North Carolina Botanical Garden

The abundance of public garden and garden walks in North Carolina clearly pictures out how the State treasures its world of flora. Here are some of the most recommended places for people who possess a green thumb. The North Carolina Botanical Garden has been referred to as the leader in native plant conservation and education in the southeastern United States for a thirty-year period. It is a part of the University of North Carolina at Chapel Hill and has been garnering tumultuous awards from different organizations and societies for their mission to conserve and preserve the environment. Among these awards include the Preservation Award (2013) for the restoration of the Battle Park Forest, North Carolina Sustainability Award (2004) for the Conservation Garden and Visitor Education Center, Pearson Stewart Appearance Award (1996), Invasive Weeds Awareness Coalition Award (2002-2003) and a lot more.

The Garden has acquired the following major units. First is the Coker Arboretum, located in the heart of the University of North Carolina campus and is one of the oldest tracts in the Garden and has often referred to as an asset to the intellectual climate of the campus. This section owns the first scientific collection of plants south of the Potomac River. It is home to a number of native vines including wisteria, Carolina jessamine, coral honeysuckle, and crossvine. This section has been part of the garden since 1982.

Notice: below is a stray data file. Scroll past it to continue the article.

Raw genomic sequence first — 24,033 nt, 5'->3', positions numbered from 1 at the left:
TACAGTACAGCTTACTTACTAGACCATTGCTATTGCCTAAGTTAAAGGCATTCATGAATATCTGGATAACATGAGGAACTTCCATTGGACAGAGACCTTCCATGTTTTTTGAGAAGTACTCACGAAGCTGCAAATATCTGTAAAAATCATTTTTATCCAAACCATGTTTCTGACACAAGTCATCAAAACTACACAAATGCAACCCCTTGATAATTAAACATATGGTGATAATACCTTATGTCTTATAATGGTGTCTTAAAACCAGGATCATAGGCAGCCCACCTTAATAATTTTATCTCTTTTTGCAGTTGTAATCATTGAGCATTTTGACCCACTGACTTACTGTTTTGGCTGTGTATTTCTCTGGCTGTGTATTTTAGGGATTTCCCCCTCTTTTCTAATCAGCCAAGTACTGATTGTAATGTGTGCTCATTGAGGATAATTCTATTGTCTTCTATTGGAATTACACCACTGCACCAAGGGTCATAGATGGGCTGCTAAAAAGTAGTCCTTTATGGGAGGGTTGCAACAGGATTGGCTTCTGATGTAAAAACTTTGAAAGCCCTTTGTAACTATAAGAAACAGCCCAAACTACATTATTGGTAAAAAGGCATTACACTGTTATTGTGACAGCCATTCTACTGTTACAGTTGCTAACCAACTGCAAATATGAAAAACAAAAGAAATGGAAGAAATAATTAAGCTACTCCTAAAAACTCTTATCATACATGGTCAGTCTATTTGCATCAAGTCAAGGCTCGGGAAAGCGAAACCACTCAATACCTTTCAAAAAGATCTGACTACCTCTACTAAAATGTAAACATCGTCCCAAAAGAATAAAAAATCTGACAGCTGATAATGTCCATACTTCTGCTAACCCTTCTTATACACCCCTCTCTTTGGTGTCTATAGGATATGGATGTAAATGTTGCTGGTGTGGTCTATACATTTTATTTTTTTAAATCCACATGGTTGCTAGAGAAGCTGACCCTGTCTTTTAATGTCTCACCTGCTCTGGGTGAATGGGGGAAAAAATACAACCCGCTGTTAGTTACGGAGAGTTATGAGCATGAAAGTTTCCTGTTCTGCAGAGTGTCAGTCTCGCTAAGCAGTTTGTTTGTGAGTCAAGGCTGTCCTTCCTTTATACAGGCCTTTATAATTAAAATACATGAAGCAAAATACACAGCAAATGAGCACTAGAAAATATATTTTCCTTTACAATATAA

Second is the Mason Farm Biological Reserve can be accessed only for those who have permits since research projects are always being performed in the area. Visitors can still obtain permits for free at the Totten Center. The area has been an avid supporter of nature conservation and protection, academic research and public education. Visitors will also find the place a perfect area for relaxation and contemplation. Housed inside the 900-acre area are more than 800 species of plants and a number of species of animals which range from birds, mammals, fish, reptiles and a lot more. The MFBR has been part of the garden since 1984. The Battle Park comprises the third major area in the garden. It became part of the garden in 2004 via the request of Chancellor James Moeser of the University of North Carolina at Chapel Hill.

This wooded tract located on the east side of the campus is also home to the Forest Theatre, a stone amphitheater which was constructed in 1916 to celebrate the tercentenary of Shakespeare’s death and has been a site for performances by the UNC-based Playmakers Repertory Company. Battle Park consists of forest that served as the European settlement in the 1700s and was named after the former UNC president Kemp Plummer Battle who spent much of his time within the forest for contemplation.

last in major gardens list is the University of North Carolina Herbarium which has been part of the garden in 2000. The herbarium consists of 750,000 specimens which have been used by students, botanists and taxonomists. For starters, herbarium is a museum collection of planet specimens for research purposes. Some of the research being conducted in the herbarium includes studies on weed, poisonous plants, hay fever plants, wildflowers and trees and the distribution of endangered plants. Other notable botanical gardens in North Carolina are Airlie Gardens in Wilmington, Botanical Gardens at Asheville, Campus Arboretum of Haywood Community College in Clyde, Cape Fear Botanical Garden in Fayetteville, Elizabeth Holmes Hurley Park in Salisbury, Sandhills Horticultural Gardens in Pinehurst and Tryon Palace Gardens in New Bern.